Self-realization can be attained in your lifetime if you decide that you are going to do it, whatever it takes. You don’t lack the knowledge of how to do it because you have Lester Levenson’s teachings. The only thing that prevents any person from doing it is a lack of resolve. You may have been a mass-murderer in your previous life, but this is no deterrent whatsoever to you becoming a buddha in this life. In fact, having been a mass-murderer may give you an advantage, because you will have a strong desire to stop going around and around, lifetime after lifetime.

But what should one do if one has doubts? Doubt is fear and shame, so just like any other feeling, you release it, following Lester Levenson’s teaching (Letting go of the ego). The following is the greatest illustration in history of someone letting go of doubt:

With all his memory and learning, Ananda could not sound the bottom of the Buddha’s wisdom while the latter was still alive. According to tradition, Ananda’s attainment to Arhatship took place at the time of the First Convocation, in which he was not allowed to take part in spite of his twenty-five years’ attendance upon the Buddha. Grieving over the fact, he spent the whole night perambulating in an open square, and when he was about to lay himself down on a couch all exhausted, he all of a sudden came to realize the truth of Buddhism, which with all his knowledge and understanding had escaped him all those years. (Suzuki, 1953, p. 67)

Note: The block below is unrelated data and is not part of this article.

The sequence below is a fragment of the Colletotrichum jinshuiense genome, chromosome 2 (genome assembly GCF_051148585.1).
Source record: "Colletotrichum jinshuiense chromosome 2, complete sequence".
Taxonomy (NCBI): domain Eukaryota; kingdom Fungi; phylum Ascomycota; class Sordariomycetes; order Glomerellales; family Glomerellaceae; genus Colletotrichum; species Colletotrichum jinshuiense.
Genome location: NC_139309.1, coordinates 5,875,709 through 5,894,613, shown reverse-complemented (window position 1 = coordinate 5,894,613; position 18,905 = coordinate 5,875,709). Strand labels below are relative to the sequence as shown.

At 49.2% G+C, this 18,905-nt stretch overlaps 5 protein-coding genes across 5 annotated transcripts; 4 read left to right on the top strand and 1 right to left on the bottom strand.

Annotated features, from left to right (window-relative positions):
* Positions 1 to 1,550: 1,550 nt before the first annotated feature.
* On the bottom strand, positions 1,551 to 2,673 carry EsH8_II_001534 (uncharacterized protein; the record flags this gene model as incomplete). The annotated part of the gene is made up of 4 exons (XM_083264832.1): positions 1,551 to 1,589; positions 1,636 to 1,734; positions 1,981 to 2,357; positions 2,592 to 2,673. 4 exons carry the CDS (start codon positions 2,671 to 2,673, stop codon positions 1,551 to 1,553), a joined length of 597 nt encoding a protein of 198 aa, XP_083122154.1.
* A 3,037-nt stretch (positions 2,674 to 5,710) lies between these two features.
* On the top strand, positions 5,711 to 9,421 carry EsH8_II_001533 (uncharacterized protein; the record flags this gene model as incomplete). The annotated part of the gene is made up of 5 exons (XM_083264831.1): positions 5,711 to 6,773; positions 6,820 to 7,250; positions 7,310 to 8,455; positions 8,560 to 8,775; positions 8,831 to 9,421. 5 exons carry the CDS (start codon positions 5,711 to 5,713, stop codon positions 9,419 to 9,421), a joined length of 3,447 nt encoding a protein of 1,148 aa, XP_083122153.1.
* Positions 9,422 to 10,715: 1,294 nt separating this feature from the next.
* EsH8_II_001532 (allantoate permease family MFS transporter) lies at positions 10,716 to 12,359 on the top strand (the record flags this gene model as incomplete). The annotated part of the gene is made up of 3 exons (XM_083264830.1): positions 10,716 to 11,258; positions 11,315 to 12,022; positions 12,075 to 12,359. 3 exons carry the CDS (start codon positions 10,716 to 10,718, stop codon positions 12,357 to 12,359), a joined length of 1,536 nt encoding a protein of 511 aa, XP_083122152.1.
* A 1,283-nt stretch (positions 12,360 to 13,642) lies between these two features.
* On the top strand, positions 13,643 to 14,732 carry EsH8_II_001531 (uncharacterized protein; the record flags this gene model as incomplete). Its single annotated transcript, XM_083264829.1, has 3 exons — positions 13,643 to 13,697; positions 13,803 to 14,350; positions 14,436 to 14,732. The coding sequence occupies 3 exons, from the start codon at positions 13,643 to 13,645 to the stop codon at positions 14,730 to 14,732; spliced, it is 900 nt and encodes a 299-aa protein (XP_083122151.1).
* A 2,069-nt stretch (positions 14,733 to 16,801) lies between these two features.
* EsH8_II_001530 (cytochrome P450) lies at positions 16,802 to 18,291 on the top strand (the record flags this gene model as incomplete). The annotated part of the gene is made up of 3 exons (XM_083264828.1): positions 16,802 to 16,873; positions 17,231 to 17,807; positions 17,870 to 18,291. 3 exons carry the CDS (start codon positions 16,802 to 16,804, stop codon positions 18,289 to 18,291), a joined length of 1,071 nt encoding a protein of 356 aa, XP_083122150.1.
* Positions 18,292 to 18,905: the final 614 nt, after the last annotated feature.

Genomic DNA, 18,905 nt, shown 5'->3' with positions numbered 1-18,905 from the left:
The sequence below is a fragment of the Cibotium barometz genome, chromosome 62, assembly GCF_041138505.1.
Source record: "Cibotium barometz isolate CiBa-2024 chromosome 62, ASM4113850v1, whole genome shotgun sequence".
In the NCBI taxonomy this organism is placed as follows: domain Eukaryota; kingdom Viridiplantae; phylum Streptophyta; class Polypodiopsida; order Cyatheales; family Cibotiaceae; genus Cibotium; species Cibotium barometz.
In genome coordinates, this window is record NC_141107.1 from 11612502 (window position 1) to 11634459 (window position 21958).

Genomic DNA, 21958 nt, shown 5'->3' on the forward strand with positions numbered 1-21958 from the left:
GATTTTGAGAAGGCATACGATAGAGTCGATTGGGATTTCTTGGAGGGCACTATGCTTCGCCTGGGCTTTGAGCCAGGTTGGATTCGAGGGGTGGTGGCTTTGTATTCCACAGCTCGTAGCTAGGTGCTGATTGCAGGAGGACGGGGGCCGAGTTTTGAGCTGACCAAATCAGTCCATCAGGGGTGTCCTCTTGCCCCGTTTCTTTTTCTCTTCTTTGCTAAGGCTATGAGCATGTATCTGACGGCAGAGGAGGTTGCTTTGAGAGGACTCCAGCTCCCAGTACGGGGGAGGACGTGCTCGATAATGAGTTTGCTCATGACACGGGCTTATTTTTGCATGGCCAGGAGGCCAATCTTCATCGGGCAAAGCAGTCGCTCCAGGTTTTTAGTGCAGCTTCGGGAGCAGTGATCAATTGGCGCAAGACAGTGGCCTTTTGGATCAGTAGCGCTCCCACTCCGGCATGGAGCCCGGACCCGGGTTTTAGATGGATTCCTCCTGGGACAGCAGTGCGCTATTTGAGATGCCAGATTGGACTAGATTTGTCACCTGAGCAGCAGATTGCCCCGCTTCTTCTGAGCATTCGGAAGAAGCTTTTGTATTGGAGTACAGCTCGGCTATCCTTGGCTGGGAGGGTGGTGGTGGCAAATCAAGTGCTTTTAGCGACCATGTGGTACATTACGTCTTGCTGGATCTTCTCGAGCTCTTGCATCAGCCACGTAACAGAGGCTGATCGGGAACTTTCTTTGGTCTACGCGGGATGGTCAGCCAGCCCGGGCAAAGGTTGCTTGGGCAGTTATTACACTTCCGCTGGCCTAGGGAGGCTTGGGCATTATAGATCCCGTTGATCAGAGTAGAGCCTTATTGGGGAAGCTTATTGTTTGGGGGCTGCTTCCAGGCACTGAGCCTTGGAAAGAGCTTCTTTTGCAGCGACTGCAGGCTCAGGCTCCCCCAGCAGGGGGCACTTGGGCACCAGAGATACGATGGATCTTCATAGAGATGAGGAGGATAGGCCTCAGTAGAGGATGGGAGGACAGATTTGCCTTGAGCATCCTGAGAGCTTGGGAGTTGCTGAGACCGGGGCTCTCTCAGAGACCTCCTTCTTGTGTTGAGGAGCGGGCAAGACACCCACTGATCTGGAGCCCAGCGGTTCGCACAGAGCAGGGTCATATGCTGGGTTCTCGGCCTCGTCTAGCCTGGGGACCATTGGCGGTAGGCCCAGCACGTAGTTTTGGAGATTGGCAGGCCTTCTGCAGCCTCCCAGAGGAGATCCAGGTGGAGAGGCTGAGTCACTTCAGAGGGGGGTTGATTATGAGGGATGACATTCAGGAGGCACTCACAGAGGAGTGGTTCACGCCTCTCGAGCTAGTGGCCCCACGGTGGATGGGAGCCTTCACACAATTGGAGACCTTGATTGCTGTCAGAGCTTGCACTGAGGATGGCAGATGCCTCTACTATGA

What happened to Ananda that he finally attained enlightenment after 25 years? Instead of repressing his self-doubt and shame, instead of pushing away the fear that he would never become an Arhat, he allowed the feelings to come out. He spent the whole night feeling the doubt, shame and fear, and in allowing these feelings up into his awareness, he let go of them. It is like allowing a child to have a tantrum or allowing someone who is bereaved to throw himself to the ground a wail: once the feelings have been let out, the mind is at peace.